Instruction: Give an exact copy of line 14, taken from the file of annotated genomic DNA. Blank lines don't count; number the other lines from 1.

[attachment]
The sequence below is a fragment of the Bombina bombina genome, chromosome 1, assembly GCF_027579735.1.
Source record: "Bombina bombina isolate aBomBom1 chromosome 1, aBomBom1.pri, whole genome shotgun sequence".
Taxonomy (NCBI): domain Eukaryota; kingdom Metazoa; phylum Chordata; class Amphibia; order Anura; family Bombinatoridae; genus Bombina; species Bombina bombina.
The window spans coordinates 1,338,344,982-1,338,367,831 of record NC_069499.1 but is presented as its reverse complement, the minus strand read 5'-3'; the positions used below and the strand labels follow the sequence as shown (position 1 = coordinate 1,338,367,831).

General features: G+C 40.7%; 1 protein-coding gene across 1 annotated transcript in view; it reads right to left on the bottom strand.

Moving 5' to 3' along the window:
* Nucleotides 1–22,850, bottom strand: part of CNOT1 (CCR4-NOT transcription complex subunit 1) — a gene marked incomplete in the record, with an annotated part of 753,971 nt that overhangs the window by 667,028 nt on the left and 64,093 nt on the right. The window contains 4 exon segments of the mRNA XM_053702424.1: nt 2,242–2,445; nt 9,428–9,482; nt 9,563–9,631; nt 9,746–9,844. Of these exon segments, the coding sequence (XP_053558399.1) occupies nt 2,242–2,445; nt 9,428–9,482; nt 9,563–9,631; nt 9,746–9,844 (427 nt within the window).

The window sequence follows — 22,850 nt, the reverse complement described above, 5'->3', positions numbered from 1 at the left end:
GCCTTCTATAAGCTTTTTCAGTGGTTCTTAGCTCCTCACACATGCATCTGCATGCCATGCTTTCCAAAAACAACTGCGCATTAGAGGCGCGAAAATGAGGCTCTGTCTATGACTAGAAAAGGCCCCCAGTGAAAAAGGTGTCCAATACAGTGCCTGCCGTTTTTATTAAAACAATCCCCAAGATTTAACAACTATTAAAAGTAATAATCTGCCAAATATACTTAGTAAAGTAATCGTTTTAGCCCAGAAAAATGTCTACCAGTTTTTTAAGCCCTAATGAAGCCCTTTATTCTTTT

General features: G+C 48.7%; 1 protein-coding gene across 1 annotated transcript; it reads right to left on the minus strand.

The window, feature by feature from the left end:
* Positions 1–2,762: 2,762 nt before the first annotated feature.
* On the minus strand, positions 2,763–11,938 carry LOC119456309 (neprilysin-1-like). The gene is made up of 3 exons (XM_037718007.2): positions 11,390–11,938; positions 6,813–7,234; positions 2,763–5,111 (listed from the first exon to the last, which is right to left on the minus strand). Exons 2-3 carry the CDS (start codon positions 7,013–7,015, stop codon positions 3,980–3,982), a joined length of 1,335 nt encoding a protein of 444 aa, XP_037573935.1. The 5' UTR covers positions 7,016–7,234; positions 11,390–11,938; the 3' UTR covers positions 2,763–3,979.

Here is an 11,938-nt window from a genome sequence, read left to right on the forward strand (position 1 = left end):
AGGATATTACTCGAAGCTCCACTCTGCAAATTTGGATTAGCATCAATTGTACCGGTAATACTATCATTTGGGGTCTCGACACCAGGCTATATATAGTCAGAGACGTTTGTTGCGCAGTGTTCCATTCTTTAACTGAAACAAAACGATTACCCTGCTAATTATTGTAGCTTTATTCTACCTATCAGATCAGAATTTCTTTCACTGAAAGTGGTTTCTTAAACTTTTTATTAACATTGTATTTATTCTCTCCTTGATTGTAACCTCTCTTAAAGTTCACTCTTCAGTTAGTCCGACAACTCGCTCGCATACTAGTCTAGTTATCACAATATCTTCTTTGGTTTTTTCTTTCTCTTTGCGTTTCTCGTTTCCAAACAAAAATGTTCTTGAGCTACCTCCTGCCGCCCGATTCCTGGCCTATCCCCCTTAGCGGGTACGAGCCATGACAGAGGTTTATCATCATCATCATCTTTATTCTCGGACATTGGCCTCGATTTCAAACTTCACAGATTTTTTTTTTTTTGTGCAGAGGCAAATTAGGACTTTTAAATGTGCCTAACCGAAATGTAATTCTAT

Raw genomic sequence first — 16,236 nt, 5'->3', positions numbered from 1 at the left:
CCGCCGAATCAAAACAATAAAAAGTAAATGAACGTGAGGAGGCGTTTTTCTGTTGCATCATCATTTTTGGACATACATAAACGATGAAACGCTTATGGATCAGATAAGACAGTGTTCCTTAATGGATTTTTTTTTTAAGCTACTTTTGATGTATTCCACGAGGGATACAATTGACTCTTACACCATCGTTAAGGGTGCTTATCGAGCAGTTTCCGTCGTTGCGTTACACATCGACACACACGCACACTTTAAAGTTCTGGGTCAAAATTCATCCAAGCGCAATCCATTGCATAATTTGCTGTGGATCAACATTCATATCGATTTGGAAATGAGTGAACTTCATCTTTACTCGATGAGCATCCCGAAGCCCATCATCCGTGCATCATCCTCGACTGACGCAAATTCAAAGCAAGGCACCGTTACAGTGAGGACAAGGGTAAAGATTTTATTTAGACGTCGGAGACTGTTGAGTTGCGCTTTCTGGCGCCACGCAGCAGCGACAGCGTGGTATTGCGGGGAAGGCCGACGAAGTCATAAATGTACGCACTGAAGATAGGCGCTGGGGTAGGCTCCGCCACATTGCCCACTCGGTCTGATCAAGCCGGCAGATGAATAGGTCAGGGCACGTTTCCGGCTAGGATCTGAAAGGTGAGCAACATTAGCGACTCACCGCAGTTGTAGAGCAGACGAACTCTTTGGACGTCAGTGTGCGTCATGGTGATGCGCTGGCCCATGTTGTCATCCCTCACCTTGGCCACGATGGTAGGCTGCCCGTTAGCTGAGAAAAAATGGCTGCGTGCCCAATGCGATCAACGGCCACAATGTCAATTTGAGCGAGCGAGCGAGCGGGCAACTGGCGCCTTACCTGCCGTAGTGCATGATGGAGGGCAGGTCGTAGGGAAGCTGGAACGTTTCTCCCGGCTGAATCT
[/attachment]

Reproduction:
Here is an 11,938-nt window from a genome sequence, read left to right on the forward strand (position 1 = left end):